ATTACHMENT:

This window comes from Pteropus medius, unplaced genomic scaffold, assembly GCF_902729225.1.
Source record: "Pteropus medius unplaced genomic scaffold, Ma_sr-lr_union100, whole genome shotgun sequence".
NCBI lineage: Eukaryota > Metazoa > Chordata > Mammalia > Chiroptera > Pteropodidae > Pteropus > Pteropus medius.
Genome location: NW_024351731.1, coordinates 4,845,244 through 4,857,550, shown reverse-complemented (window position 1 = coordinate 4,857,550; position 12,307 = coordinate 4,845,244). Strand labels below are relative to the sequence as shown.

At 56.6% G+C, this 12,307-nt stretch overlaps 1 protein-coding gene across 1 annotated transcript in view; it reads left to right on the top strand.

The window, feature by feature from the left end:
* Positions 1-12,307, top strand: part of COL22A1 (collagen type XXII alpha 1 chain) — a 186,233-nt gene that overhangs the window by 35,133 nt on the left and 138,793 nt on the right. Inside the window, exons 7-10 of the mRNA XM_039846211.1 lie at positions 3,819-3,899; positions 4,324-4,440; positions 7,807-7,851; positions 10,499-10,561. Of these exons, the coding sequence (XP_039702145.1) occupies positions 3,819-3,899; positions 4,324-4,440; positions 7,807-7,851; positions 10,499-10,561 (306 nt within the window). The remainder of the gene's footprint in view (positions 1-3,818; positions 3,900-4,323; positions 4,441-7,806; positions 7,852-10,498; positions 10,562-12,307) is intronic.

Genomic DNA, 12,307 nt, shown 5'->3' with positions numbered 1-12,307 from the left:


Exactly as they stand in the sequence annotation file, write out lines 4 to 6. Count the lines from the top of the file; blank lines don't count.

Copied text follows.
Genome location: NW_024351731.1, coordinates 4,845,244 through 4,857,550, shown reverse-complemented (window position 1 = coordinate 4,857,550; position 12,307 = coordinate 4,845,244). Strand labels below are relative to the sequence as shown.

At 56.6% G+C, this 12,307-nt stretch overlaps 1 protein-coding gene across 1 annotated transcript in view; it reads left to right on the top strand.

The window, feature by feature from the left end: